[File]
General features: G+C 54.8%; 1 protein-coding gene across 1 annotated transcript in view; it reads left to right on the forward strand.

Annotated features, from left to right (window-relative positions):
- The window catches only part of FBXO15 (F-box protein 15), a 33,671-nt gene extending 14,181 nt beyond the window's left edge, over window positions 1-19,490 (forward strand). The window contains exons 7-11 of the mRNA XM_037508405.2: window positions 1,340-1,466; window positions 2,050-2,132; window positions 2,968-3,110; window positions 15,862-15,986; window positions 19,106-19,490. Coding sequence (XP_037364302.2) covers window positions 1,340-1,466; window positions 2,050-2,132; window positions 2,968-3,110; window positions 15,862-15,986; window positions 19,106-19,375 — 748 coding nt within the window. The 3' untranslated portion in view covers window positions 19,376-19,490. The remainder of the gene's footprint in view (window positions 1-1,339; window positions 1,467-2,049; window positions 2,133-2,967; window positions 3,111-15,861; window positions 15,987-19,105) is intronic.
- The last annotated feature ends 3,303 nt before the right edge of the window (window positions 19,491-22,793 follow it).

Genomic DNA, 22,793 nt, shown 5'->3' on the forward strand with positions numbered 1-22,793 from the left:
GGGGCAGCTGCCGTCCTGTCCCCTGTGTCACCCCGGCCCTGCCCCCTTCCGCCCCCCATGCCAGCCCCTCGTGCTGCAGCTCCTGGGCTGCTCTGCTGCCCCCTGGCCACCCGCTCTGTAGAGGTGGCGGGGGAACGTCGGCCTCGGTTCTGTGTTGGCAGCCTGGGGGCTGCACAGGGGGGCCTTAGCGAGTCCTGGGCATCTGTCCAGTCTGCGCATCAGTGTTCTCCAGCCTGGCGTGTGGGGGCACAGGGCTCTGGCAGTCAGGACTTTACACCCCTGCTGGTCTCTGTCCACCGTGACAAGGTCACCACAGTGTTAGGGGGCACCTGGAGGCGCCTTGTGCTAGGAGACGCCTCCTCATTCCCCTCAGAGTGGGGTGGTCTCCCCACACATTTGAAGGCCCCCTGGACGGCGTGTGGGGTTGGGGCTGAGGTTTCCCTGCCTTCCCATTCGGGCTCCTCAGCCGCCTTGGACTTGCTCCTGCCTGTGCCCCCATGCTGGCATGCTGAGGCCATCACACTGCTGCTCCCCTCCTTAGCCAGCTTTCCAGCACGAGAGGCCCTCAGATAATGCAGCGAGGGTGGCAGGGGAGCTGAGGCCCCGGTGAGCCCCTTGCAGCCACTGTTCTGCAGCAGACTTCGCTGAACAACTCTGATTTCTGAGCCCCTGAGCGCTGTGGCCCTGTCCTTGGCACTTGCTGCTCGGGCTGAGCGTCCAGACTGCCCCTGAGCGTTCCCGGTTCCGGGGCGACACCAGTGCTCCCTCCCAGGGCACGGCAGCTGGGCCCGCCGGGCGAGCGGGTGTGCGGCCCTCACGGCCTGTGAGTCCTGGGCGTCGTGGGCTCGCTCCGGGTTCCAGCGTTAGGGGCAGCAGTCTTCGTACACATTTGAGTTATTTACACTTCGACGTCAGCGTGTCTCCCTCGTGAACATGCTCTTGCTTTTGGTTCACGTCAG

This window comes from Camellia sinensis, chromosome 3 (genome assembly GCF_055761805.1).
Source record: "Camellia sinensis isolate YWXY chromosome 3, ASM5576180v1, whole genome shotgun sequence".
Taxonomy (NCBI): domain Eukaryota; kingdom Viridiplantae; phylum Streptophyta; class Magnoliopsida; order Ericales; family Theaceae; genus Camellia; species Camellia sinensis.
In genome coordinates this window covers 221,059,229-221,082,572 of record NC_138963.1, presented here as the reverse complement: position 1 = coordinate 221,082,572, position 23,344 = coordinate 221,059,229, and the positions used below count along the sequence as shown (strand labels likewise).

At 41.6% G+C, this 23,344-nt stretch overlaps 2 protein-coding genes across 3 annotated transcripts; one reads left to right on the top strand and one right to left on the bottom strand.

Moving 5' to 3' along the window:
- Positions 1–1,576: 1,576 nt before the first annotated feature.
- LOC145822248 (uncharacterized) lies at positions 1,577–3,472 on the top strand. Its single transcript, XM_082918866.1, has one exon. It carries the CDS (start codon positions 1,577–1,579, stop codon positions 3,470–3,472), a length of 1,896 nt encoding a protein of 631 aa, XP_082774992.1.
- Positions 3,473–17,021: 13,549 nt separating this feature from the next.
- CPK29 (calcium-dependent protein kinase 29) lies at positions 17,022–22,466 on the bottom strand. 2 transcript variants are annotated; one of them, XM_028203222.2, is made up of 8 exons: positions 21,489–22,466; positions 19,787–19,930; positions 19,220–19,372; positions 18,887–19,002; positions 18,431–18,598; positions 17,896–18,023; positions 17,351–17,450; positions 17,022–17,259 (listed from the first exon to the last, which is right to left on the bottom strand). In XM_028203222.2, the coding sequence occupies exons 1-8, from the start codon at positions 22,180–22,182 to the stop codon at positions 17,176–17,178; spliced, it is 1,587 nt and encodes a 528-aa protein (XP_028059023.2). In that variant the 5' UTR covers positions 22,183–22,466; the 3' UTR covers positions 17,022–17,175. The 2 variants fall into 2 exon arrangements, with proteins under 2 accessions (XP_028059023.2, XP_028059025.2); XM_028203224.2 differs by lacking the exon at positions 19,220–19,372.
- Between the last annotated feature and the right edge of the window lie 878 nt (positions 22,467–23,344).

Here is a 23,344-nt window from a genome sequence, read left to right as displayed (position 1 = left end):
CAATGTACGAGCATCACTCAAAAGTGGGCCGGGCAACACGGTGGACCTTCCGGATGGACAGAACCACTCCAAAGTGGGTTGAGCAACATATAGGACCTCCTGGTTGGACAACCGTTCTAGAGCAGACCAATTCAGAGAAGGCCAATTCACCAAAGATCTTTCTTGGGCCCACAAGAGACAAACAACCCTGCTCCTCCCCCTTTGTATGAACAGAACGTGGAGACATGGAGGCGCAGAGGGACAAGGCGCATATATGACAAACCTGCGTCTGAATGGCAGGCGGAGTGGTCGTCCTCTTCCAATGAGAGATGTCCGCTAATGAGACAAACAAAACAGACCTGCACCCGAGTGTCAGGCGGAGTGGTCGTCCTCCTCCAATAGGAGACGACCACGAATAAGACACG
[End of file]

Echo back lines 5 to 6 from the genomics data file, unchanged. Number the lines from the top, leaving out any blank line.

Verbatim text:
Genomic DNA, 22,793 nt, shown 5'->3' on the forward strand with positions numbered 1-22,793 from the left:
GGGGCAGCTGCCGTCCTGTCCCCTGTGTCACCCCGGCCCTGCCCCCTTCCGCCCCCCATGCCAGCCCCTCGTGCTGCAGCTCCTGGGCTGCTCTGCTGCCCCCTGGCCACCCGCTCTGTAGAGGTGGCGGGGGAACGTCGGCCTCGGTTCTGTGTTGGCAGCCTGGGGGCTGCACAGGGGGGCCTTAGCGAGTCCTGGGCATCTGTCCAGTCTGCGCATCAGTGTTCTCCAGCCTGGCGTGTGGGGGCACAGGGCTCTGGCAGTCAGGACTTTACACCCCTGCTGGTCTCTGTCCACCGTGACAAGGTCACCACAGTGTTAGGGGGCACCTGGAGGCGCCTTGTGCTAGGAGACGCCTCCTCATTCCCCTCAGAGTGGGGTGGTCTCCCCACACATTTGAAGGCCCCCTGGACGGCGTGTGGGGTTGGGGCTGAGGTTTCCCTGCCTTCCCATTCGGGCTCCTCAGCCGCCTTGGACTTGCTCCTGCCTGTGCCCCCATGCTGGCATGCTGAGGCCATCACACTGCTGCTCCCCTCCTTAGCCAGCTTTCCAGCACGAGAGGCCCTCAGATAATGCAGCGAGGGTGGCAGGGGAGCTGAGGCCCCGGTGAGCCCCTTGCAGCCACTGTTCTGCAGCAGACTTCGCTGAACAACTCTGATTTCTGAGCCCCTGAGCGCTGTGGCCCTGTCCTTGGCACTTGCTGCTCGGGCTGAGCGTCCAGACTGCCCCTGAGCGTTCCCGGTTCCGGGGCGACACCAGTGCTCCCTCCCAGGGCACGGCAGCTGGGCCCGCCGGGCGAGCGGGTGTGCGGCCCTCACGGCCTGTGAGTCCTGGGCGTCGTGGGCTCGCTCCGGGTTCCAGCGTTAGGGGCAGCAGTCTTCGTACACATTTGAGTTATTTACACTTCGACGTCAGCGTGTCTCCCTCGTGAACATGCTCTTGCTTTTGGTTCACGTCAG